Steps in production of ethanol from corn
Ethanol can be made by the fermenting of plain sugars and starches. Before fermentation can start, the corn has to be crushed by a method formally called conversion, which actually calls for beating or grinding. This can be achieved with the help of a hammer or mallet. Now you need to place the crushed corn into the steam boiler and cover it with water. Next add alpha amylase and glucoamylase enzymes. Allow the mixture to boil and let it sit for no less than two hours.
Ferment ethyl alcohol
The next step involves the process of fermentation. You will have to add yeast, which is the microorganism and is accountable for fermentation, as well as water. When the temperature of the crush is around 70 degrees, you can add the yeast. If feasible, fasten the boiler with a rigid cap containing a hole through which a pipe can be run to a container of water. This will help in the escaping of carbon bubbles but will at the same time prevent air from flowing in. Let the mixture ferment from five to seven days.
Distillation is a process through which the ethyl alcohol produced by fermentation has to be split from water. For this the liquid from the boiler has to be transferred to a simple still for heating and converting it into vapor. The alcohol vapor goes upward along a perpendicular coiled copper pipeline (or a large, double vertical pipe in larger stills) and distils at the higher end of the fractionating column. The water vapor, which evaporates at a high temperature, concentrates first, and then returns to the original chamber.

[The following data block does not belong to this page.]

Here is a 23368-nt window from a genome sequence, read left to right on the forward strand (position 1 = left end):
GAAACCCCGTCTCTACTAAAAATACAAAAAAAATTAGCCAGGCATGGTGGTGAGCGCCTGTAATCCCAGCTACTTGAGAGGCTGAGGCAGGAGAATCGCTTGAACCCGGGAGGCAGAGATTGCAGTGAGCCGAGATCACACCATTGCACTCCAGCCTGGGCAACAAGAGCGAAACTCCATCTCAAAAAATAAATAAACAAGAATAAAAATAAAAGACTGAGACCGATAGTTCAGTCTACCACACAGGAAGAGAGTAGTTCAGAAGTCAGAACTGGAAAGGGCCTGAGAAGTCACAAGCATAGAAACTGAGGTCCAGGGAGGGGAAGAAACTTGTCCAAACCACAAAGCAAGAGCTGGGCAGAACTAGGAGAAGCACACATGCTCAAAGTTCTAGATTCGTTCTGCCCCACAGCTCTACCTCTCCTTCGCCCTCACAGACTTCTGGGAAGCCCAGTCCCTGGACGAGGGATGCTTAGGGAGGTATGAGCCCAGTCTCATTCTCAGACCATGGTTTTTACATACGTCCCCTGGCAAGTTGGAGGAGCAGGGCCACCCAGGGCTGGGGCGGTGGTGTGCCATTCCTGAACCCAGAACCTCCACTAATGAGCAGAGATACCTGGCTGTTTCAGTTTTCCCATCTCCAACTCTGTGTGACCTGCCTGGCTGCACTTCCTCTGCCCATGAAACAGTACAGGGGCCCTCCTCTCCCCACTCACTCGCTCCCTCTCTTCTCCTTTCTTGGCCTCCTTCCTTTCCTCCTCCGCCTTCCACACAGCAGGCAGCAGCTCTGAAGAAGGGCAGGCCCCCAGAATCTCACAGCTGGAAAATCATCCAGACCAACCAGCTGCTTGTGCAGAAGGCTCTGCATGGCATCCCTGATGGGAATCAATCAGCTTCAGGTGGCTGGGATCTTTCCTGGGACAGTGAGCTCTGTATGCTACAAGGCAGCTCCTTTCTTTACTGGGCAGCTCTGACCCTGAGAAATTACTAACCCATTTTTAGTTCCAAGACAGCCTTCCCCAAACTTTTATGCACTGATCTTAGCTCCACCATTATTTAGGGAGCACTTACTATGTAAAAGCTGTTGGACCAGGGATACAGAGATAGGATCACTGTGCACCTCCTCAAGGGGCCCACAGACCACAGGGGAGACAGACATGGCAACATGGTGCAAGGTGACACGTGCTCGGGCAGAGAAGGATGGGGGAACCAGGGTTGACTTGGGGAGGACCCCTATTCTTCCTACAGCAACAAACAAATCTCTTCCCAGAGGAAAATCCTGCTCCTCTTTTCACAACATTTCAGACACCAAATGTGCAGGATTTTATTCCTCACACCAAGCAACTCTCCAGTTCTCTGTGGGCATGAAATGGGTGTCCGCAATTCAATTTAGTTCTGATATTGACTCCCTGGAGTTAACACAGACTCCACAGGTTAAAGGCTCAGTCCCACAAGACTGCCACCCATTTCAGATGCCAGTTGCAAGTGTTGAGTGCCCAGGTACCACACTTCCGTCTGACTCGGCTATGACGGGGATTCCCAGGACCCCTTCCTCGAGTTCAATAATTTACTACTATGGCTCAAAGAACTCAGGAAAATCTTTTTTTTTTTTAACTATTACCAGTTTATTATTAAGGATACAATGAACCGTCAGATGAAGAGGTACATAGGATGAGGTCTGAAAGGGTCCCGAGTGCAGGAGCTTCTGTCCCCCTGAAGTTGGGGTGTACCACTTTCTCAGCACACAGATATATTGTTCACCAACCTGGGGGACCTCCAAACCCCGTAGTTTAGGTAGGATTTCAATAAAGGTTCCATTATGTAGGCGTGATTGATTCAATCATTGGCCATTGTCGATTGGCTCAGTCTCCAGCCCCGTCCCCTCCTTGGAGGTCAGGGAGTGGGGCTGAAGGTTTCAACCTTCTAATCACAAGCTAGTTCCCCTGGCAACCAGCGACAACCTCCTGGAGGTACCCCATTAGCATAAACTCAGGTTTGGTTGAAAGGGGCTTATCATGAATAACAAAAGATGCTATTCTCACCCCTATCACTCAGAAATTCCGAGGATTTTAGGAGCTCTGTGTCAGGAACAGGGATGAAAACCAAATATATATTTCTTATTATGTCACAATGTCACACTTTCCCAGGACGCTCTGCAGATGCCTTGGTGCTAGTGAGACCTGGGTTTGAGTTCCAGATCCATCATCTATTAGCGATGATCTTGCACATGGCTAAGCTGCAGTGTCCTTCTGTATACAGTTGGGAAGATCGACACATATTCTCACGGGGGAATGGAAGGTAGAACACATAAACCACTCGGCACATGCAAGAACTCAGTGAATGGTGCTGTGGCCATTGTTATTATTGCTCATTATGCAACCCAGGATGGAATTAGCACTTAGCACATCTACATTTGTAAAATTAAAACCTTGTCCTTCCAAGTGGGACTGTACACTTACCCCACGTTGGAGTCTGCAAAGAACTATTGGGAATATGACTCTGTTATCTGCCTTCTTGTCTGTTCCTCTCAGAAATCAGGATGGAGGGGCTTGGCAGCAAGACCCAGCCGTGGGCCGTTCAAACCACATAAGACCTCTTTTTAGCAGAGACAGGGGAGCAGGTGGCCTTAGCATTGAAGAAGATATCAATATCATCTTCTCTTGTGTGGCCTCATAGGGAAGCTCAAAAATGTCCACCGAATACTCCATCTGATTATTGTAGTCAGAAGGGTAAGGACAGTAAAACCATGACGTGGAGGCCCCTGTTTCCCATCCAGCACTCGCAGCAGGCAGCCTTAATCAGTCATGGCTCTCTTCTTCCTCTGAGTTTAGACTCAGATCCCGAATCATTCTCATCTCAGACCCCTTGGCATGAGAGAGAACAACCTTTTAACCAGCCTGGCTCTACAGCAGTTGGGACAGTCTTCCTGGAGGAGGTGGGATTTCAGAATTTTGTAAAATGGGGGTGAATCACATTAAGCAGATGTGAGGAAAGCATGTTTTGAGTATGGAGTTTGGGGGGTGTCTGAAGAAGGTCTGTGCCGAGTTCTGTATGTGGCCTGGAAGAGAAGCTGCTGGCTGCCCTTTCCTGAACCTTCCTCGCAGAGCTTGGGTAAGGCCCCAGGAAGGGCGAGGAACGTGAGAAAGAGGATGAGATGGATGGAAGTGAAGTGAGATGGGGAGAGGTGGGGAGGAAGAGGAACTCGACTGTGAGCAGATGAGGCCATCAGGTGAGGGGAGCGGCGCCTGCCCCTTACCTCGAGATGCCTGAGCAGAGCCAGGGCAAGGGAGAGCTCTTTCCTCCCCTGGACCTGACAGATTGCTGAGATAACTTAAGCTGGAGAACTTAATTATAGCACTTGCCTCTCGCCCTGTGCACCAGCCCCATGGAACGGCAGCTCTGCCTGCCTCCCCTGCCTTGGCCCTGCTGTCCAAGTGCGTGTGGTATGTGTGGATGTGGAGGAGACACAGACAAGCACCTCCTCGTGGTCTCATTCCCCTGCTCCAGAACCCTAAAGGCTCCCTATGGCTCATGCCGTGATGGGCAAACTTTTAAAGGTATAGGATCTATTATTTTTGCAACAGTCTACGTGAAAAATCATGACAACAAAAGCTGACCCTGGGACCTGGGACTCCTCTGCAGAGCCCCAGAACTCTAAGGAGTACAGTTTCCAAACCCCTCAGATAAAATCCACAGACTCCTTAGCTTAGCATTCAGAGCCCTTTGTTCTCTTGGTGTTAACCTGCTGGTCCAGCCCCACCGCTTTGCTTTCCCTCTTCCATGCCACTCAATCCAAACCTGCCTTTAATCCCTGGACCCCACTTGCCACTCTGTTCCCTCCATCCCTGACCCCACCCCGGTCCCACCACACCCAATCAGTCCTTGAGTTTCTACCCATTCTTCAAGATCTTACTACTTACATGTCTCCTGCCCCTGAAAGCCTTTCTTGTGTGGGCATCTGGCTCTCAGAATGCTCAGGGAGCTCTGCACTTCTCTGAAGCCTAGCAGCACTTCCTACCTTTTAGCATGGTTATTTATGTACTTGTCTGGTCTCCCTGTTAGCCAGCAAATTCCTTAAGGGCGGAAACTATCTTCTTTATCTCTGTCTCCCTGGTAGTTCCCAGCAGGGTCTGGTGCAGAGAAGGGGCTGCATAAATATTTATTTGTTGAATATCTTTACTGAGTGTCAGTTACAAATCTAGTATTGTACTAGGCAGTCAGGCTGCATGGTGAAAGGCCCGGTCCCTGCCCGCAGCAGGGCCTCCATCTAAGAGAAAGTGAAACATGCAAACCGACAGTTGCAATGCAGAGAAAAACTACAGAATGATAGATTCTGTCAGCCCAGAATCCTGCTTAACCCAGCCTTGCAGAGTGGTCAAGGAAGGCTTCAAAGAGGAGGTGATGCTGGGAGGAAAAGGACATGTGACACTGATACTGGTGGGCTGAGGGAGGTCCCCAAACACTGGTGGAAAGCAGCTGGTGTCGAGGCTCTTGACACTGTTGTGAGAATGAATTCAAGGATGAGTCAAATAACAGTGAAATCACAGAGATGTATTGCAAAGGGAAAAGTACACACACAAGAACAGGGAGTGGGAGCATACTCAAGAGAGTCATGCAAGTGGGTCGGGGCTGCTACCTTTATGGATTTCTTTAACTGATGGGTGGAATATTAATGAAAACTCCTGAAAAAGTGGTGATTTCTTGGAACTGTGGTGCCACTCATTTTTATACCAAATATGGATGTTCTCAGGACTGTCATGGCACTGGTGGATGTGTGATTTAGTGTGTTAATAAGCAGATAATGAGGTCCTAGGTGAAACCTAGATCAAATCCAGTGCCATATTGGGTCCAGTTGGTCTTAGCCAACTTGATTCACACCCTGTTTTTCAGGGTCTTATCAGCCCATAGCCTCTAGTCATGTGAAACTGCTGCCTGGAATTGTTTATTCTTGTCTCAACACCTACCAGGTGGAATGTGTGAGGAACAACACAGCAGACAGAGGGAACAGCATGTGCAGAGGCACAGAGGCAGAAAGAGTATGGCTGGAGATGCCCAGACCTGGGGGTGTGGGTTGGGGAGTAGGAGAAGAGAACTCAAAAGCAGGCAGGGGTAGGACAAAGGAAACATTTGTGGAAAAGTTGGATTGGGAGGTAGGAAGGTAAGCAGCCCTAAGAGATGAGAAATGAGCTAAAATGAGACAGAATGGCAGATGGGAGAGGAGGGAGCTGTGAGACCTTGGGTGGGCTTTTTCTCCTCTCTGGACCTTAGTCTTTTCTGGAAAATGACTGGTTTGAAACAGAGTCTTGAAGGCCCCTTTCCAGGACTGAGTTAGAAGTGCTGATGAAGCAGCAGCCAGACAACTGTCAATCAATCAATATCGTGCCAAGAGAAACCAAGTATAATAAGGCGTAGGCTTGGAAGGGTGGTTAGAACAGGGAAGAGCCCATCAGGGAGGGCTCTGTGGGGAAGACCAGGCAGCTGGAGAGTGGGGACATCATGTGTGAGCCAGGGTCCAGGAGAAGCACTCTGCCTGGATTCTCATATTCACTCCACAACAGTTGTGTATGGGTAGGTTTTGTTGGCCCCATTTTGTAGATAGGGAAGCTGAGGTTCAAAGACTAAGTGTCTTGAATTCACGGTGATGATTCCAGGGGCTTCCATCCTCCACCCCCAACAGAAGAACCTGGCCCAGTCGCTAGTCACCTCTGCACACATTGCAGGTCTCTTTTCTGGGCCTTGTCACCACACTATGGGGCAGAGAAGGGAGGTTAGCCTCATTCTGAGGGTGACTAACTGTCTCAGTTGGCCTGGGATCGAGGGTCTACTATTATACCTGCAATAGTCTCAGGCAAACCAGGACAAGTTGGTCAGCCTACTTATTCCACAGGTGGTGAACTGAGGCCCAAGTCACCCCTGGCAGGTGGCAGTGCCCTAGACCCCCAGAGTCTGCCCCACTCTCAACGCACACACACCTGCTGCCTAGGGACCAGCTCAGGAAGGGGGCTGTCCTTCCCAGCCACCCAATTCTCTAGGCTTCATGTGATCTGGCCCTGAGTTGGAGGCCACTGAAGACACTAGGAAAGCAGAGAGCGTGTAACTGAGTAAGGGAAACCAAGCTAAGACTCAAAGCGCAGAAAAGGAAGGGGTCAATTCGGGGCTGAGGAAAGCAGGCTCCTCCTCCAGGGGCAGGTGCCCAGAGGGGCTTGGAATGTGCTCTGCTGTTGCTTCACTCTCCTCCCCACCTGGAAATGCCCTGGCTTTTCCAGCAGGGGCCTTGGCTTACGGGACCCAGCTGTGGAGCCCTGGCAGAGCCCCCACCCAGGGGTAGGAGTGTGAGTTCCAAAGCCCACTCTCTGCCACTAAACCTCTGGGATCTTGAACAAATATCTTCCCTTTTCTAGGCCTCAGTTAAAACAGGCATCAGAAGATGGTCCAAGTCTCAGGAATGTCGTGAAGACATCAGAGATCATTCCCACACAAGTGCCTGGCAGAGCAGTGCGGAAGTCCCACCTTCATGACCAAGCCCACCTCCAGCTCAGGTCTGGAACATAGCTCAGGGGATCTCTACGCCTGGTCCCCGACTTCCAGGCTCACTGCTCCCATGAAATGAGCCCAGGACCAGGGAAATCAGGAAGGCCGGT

Filter and dehydrate
Separate out the distillate and dry up further. Regardless of the distillation procedure, the compressed material still comprises a portion of non-ethanol pollutants and some water. In the finishing phases of ethanol production, these adulterants are separated by passing it through a tripped carbon filter. Finally it can be distilled again if required until it attains 90% purity.
Addition to gasoline
To be applied as automobile fuel, corn ethanol is blended with gasoline as on its own ethanol does not burn with adequate energy to power most existing car engines. Blended with gasoline, in inconsistent ratios, ethanol makes the complete fuel burn cleaner. Conventional car engines cannot apply a mix of over 15% ethanol, while fuel flex cars can use nearly 85% ethanol.